Stopping Photoshopping

Beauty Editor Lois Johnston delves into the world of beauty advertising and questions why, in 2017, photo enhancing technology is still being used to create unrealistic product expectations.

Lois Johnston
20th November 2017
Image Credit: @maybelline (Instagram)

Way back in 2011, L’Oreal was caught up in controversy after an advertising campaign with Julia Roberts was banned by ASA (Advertising Standards Authority) for being too Photoshopped. Fast forward six years to June of this year and Rimmel’s advertising campaign for their ScandalEyes Reloaded Mascara has been banned for similar reasons. According to ASA, the television advert starring Cara Delevingne used production techniques that ‘exaggerated’ the results of the make-up.

So, why is this still happening? Do these multi-million pound companies not have the intelligence to realise that it’s misleading to Photoshop the results of a product? More importantly, in an age when 90% of girls aged 15-17 want to change at least one part of their body, why are they even allowed to use Photoshop at all?

On the one hand, I understand that other genres of adverts, such as those advertising cars or phones, for example, are allowed to use all the digital touching that they wish, so it is only fair that it is the same in terms of cosmetics. However, in this day and age, it is so important that we don’t promote content that could contribute to body confidence issues, especially amongst younger generations.

ASA’s guidelines for cosmetics advertising state that, ‘whilst our rules do allow for the use of airbrushing and other post-production techniques, advertisers should make clear that these techniques have been used through the use of superimposed qualifications or disclaimers.’ Additionally, before and after pictures are allowed but only if they remain completely un-touched.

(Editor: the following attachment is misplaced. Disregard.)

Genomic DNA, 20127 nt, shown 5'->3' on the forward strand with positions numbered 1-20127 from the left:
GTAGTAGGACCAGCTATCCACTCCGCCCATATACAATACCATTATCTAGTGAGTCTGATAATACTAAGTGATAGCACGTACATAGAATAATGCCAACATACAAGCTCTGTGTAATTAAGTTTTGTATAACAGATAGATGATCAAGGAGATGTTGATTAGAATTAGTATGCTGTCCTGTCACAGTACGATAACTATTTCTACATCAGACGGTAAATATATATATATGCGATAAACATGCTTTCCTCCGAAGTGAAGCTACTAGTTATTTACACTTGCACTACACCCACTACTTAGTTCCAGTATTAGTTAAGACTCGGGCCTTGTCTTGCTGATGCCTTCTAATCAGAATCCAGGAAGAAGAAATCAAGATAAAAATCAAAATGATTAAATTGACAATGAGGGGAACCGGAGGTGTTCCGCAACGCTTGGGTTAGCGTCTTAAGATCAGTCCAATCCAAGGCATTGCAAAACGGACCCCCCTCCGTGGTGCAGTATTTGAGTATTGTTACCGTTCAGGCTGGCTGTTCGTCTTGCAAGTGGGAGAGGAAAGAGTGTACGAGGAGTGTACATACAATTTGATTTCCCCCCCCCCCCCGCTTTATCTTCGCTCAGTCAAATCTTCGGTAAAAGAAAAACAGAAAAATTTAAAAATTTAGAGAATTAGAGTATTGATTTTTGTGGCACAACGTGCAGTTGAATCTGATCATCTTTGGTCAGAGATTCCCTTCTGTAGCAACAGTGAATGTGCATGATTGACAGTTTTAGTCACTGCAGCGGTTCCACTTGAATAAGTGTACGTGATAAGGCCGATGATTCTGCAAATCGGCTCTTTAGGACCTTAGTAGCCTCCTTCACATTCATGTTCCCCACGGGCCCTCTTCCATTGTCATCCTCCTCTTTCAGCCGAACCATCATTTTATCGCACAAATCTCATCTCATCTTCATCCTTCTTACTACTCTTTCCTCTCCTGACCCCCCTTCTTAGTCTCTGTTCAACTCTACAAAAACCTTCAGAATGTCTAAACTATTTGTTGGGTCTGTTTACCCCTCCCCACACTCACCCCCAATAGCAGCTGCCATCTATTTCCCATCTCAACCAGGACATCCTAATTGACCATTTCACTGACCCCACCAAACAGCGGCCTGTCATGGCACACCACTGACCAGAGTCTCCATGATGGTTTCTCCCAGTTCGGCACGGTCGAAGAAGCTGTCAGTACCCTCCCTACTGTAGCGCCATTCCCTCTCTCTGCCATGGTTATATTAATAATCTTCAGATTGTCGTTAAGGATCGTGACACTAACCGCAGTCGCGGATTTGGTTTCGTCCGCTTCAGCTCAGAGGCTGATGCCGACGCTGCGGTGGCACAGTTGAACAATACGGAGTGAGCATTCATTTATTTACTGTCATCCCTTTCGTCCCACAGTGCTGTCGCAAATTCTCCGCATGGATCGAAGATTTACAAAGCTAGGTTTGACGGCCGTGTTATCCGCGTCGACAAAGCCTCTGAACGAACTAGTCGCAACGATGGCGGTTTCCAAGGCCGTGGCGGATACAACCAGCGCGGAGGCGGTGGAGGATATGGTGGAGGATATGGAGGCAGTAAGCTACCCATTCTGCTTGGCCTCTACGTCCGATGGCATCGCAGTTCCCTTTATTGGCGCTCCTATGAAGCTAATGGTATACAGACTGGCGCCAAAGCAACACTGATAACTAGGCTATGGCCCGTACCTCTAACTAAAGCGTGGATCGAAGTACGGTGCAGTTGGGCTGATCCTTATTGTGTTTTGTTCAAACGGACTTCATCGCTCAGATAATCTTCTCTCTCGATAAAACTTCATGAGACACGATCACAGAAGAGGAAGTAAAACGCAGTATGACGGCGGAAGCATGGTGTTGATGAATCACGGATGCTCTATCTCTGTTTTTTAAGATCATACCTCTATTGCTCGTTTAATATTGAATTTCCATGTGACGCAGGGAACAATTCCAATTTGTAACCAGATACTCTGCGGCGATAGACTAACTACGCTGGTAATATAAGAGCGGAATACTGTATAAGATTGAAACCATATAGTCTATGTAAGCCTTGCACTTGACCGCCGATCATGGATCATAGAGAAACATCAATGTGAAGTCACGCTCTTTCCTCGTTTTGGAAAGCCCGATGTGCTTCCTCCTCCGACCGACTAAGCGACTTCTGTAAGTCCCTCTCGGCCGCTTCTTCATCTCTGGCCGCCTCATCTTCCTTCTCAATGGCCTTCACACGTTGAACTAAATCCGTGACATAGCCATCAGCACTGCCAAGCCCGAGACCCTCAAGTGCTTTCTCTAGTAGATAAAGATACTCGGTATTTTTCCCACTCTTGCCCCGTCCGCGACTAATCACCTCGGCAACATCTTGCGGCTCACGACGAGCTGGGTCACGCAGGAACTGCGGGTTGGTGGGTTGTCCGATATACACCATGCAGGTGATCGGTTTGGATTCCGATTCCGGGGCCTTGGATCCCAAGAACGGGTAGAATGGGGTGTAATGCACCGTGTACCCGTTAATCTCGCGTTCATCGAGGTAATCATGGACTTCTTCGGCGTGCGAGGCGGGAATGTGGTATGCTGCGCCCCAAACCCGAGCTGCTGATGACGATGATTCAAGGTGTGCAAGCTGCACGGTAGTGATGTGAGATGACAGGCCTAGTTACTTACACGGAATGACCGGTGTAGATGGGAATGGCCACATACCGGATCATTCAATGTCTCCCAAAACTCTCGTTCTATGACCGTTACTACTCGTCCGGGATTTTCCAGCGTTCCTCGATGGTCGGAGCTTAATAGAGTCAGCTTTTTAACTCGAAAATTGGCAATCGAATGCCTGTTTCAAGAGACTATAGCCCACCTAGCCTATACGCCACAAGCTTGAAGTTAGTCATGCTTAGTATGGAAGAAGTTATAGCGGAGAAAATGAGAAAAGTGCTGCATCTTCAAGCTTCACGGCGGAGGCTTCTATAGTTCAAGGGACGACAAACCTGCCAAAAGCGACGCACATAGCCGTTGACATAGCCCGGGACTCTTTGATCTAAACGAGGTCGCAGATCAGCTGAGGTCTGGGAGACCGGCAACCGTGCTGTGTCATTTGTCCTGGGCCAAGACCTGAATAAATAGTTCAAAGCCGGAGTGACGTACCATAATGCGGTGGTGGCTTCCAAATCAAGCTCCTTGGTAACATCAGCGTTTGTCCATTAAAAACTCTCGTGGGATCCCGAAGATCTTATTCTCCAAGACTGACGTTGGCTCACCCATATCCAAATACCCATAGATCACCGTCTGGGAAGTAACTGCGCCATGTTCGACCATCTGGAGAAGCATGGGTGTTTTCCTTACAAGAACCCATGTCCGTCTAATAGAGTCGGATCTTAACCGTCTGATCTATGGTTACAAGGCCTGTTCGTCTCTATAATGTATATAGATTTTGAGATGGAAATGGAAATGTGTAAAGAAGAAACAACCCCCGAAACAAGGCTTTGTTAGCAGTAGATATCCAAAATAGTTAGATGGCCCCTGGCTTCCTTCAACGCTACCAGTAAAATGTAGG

This means, in other words, that they allow a model wearing false eyelashes to promote a mascara, but only if there’s a tiny note in the bottom corner. I personally don’t see how that is helping anyone and is, in effect, false advertising. You wouldn’t want to buy clothes that had been edited to an extent where they were unrecognisable, so why is it acceptable to buy mascaras based on an advert that uses false eyelashes?

I think the continued disregard for these rules by cosmetics giants and their need to edit images to the extent where the results look un-realistic is one of the contributing factors to the rise of the blogging industry. Consumers are now looking to bloggers for recommendations of products as they are more trust-worthy and show the effects of the products on real-life everyday people.

For example, if I were looking to buy a new bronzer and had to choose between a Photoshopped, airbrushed image of a supermodel and an un-biased, untouched image and review from a girl who I could easily relate to, I would choose the product used in the latter without a second thought.

For the purposes of this article, I researched brands that refuse to use Photoshop in their advertising campaigns. Unfortunately, however, my research proved fruitless and I couldn’t find a single one.

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